Detractors of Schenkerian theory insist that it limits its analytical scope to pitch-related matters, ignoring aspects of the music that supply color and warmth. One such musical parameter, orchestration, has been ignored by Schenkerians and non-Schenkerians alike. On the surface, it appears that Schenker had little to say about this topic. But a thorough investigation of his work proves the opposite: Enough information exists in his writings and analyses to suggest that orchestration is a topic that Schenker pondered deeply ("Organic coherence?underlies the art of orchestration"), and he believed that orchestration is an integral part of musical expression, not merely superfluous icing on the compositional cake.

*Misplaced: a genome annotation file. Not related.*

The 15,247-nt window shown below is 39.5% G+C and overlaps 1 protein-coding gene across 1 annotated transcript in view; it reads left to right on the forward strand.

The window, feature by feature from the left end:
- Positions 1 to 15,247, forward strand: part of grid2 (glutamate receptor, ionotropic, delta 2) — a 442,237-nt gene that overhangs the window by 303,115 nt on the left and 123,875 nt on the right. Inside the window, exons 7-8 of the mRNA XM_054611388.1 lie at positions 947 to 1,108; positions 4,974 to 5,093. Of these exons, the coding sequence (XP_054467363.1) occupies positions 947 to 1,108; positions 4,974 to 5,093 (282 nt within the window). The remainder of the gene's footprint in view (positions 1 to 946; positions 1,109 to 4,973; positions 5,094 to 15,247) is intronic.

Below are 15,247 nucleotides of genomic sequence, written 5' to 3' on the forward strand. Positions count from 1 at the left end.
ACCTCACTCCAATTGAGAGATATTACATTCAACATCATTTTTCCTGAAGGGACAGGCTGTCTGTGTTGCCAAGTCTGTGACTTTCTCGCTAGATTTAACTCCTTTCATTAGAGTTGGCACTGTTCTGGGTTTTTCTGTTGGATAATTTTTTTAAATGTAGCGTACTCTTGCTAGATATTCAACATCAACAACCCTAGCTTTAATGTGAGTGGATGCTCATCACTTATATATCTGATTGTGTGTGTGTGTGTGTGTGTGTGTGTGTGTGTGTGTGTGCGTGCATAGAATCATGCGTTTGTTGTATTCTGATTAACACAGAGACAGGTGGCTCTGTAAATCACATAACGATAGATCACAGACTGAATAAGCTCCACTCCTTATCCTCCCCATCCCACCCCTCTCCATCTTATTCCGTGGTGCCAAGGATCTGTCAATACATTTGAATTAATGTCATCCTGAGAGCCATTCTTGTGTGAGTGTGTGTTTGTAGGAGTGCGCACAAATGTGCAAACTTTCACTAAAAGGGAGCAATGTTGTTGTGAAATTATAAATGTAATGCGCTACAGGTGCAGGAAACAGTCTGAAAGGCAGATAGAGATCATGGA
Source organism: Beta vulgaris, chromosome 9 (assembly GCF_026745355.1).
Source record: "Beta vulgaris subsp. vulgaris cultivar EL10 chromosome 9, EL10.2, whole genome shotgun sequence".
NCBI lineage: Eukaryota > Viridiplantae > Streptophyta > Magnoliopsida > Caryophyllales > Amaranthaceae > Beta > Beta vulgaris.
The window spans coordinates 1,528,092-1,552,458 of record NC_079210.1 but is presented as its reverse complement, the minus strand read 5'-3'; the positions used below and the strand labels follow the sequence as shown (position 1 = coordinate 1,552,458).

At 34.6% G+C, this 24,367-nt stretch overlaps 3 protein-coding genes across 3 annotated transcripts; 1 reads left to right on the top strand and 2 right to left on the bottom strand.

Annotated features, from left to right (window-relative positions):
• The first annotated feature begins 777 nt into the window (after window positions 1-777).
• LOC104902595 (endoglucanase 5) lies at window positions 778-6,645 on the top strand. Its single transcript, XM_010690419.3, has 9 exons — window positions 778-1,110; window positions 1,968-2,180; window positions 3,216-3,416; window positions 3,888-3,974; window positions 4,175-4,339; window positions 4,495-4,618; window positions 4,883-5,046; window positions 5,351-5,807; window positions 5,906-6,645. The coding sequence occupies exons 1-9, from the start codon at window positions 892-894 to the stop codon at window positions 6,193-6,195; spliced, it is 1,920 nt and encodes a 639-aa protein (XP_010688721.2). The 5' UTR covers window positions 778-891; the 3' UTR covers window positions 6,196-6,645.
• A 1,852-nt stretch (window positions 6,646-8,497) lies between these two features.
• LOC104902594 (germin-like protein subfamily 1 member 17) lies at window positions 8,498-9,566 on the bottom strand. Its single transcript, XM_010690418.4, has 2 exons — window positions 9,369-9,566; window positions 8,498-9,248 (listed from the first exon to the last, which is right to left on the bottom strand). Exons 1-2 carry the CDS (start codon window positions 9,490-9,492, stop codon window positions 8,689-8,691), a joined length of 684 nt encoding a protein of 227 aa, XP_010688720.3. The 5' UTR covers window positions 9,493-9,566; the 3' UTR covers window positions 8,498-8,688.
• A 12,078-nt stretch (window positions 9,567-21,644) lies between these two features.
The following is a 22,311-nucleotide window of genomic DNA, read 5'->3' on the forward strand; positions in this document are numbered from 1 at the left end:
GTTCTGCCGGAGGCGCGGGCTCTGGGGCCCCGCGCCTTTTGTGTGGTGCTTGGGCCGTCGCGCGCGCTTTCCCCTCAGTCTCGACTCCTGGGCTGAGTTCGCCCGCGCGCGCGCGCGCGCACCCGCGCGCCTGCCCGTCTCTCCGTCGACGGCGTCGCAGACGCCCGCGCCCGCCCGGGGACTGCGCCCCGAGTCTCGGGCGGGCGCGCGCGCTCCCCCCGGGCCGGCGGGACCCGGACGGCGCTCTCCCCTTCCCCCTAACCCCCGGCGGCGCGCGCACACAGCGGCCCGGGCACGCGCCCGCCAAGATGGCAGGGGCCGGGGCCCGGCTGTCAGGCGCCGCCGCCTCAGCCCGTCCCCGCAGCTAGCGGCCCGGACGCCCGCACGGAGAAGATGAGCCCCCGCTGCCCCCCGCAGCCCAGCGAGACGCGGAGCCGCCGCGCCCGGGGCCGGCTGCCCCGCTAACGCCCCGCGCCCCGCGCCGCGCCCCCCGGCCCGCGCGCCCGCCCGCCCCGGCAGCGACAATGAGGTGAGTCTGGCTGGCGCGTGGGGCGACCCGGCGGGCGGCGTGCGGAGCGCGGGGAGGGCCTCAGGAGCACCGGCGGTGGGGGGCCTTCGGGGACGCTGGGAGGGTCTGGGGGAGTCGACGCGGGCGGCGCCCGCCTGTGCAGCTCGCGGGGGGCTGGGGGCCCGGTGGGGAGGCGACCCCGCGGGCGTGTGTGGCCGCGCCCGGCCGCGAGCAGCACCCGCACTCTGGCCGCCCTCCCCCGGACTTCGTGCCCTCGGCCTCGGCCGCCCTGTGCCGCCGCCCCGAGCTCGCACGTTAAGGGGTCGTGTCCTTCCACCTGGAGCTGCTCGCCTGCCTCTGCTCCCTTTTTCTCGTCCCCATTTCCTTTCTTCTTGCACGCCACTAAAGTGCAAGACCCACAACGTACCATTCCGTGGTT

Schenker's ideas about orchestration were transmitted in two ways. First, there are explicit comments in sources such as Beethoven's Ninth Symphony. Second, there is implicit information contained within his more theoretically oriented analyses of orchestral works, including Beethoven's Third and Fifth Symphonies, Mozart's Symphony no. 40, and Haydn's "Chaos" from The Creation. Regarding the latter category, I will show how matters of scoring either concur with or contradict Schenker's analytical readings, as well as infuse some of my own observations into his analytical findings.